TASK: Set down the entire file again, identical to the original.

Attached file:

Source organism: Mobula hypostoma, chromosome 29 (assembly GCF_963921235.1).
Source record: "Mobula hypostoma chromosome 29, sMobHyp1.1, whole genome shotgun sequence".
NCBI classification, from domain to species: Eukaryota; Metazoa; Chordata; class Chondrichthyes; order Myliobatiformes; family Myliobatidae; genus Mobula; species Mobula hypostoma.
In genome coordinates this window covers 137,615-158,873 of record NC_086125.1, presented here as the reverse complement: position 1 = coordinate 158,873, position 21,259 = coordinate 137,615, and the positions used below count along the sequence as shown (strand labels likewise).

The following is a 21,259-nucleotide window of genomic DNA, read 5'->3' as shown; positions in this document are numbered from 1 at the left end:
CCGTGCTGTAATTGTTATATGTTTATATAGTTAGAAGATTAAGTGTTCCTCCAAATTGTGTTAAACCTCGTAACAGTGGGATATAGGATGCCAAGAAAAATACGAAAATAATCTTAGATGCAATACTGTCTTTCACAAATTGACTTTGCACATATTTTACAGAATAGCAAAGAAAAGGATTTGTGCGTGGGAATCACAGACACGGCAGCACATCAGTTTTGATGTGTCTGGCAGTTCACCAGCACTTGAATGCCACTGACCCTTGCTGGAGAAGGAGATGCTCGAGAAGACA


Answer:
Source organism: Mobula hypostoma, chromosome 29 (assembly GCF_963921235.1).
Source record: "Mobula hypostoma chromosome 29, sMobHyp1.1, whole genome shotgun sequence".
NCBI classification, from domain to species: Eukaryota; Metazoa; Chordata; class Chondrichthyes; order Myliobatiformes; family Myliobatidae; genus Mobula; species Mobula hypostoma.
In genome coordinates this window covers 137,615-158,873 of record NC_086125.1, presented here as the reverse complement: position 1 = coordinate 158,873, position 21,259 = coordinate 137,615, and the positions used below count along the sequence as shown (strand labels likewise).

The following is a 21,259-nucleotide window of genomic DNA, read 5'->3' as shown; positions in this document are numbered from 1 at the left end:
CCGTGCTGTAATTGTTATATGTTTATATAGTTAGAAGATTAAGTGTTCCTCCAAATTGTGTTAAACCTCGTAACAGTGGGATATAGGATGCCAAGAAAAATACGAAAATAATCTTAGATGCAATACTGTCTTTCACAAATTGACTTTGCACATATTTTACAGAATAGCAAAGAAAAGGATTTGTGCGTGGGAATCACAGACACGGCAGCACATCAGTTTTGATGTGTCTGGCAGTTCACCAGCACTTGAATGCCACTGACCCTTGCTGGAGAAGGAGATGCTCGAGAAGACA